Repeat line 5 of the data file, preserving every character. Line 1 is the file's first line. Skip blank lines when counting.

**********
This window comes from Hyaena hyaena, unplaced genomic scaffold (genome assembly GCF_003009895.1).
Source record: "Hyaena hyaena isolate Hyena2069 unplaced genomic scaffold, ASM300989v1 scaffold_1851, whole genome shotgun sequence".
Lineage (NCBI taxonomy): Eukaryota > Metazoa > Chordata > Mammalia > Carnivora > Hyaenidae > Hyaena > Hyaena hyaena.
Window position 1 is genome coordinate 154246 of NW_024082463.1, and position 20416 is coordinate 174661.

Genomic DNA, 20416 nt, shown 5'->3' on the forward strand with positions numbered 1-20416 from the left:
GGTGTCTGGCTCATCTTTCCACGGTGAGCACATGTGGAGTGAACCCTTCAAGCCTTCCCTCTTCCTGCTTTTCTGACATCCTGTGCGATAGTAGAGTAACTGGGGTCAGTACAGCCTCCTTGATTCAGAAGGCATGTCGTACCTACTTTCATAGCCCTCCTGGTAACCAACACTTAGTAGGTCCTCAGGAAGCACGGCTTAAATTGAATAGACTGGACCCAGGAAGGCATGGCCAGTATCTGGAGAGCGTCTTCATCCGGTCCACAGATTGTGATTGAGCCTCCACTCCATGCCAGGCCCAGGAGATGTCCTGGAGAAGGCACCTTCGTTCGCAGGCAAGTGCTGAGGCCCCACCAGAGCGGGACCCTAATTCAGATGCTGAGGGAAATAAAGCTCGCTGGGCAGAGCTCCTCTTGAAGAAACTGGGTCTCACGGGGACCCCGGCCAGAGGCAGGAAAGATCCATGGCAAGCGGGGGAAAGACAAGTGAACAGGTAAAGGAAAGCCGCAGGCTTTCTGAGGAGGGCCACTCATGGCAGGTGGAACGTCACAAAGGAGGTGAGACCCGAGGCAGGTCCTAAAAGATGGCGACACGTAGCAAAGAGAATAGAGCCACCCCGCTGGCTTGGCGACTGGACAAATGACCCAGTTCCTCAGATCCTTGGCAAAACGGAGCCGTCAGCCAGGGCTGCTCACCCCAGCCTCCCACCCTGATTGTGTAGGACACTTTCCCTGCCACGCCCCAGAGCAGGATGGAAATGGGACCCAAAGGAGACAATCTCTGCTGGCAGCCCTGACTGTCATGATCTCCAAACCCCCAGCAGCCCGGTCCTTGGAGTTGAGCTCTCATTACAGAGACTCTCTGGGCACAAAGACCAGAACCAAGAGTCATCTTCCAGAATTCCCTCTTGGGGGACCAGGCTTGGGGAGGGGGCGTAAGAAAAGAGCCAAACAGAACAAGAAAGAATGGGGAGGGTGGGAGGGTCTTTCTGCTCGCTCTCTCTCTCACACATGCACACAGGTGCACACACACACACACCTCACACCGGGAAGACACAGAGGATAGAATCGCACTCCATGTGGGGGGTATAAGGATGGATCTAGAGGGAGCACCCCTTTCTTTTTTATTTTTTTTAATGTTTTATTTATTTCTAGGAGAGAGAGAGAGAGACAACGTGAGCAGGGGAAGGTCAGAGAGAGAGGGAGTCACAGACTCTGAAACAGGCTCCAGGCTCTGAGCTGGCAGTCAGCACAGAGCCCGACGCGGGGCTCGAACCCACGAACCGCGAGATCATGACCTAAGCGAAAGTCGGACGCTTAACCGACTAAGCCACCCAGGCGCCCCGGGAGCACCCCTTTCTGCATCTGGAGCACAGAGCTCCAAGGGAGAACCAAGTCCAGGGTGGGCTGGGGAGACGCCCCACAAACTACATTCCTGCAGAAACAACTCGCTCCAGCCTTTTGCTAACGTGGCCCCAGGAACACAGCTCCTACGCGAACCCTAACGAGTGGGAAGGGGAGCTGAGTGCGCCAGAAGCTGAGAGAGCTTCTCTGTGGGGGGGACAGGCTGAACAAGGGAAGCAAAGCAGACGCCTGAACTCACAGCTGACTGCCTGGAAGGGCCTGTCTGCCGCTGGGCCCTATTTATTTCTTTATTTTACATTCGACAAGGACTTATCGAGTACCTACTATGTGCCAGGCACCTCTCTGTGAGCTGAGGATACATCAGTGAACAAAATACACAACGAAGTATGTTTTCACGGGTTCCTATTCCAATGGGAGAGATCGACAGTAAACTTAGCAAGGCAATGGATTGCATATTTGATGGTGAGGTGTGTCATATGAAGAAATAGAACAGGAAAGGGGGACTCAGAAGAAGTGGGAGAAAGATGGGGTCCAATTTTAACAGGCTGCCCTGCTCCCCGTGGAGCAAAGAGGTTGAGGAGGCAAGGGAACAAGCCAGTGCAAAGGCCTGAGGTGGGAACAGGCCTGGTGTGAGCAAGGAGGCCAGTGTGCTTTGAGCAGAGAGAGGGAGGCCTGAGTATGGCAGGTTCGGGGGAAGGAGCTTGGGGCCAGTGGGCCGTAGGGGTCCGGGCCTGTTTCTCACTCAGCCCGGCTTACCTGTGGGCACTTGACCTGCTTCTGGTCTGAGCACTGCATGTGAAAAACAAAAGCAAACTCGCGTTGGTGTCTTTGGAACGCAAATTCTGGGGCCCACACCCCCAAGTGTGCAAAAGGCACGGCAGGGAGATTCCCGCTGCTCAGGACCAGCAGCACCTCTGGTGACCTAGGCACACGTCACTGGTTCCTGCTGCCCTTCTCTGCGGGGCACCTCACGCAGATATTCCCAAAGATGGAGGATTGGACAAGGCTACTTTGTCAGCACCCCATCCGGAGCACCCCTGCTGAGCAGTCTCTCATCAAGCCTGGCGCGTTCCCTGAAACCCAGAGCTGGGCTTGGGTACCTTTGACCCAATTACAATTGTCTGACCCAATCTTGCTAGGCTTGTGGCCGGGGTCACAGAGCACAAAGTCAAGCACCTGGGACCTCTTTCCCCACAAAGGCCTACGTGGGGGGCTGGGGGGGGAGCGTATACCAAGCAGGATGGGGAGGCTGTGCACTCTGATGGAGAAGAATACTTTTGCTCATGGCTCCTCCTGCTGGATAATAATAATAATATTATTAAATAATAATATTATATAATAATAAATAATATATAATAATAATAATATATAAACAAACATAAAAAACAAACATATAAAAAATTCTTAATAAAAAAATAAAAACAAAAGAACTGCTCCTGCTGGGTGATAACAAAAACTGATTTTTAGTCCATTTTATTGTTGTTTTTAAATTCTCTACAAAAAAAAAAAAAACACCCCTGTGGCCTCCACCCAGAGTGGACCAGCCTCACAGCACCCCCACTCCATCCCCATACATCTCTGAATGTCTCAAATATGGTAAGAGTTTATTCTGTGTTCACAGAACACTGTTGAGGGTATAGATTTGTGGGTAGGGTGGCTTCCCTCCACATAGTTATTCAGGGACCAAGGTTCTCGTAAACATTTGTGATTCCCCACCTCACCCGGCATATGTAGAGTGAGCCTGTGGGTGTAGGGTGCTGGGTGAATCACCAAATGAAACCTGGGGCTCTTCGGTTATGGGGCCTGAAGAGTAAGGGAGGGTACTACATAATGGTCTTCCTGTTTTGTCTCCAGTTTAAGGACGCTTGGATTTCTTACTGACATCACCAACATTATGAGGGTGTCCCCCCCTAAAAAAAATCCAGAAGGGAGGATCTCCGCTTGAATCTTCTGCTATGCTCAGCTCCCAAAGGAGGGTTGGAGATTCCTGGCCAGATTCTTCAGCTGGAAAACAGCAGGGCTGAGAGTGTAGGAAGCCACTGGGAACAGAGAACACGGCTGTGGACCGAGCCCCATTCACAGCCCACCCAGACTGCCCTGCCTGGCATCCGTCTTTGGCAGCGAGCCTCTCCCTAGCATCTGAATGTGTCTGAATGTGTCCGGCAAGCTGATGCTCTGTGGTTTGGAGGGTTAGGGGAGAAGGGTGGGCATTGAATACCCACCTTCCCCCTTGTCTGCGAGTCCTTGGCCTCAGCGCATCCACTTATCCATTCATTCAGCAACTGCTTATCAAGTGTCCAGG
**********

Genomic DNA, 20416 nt, shown 5'->3' on the forward strand with positions numbered 1-20416 from the left: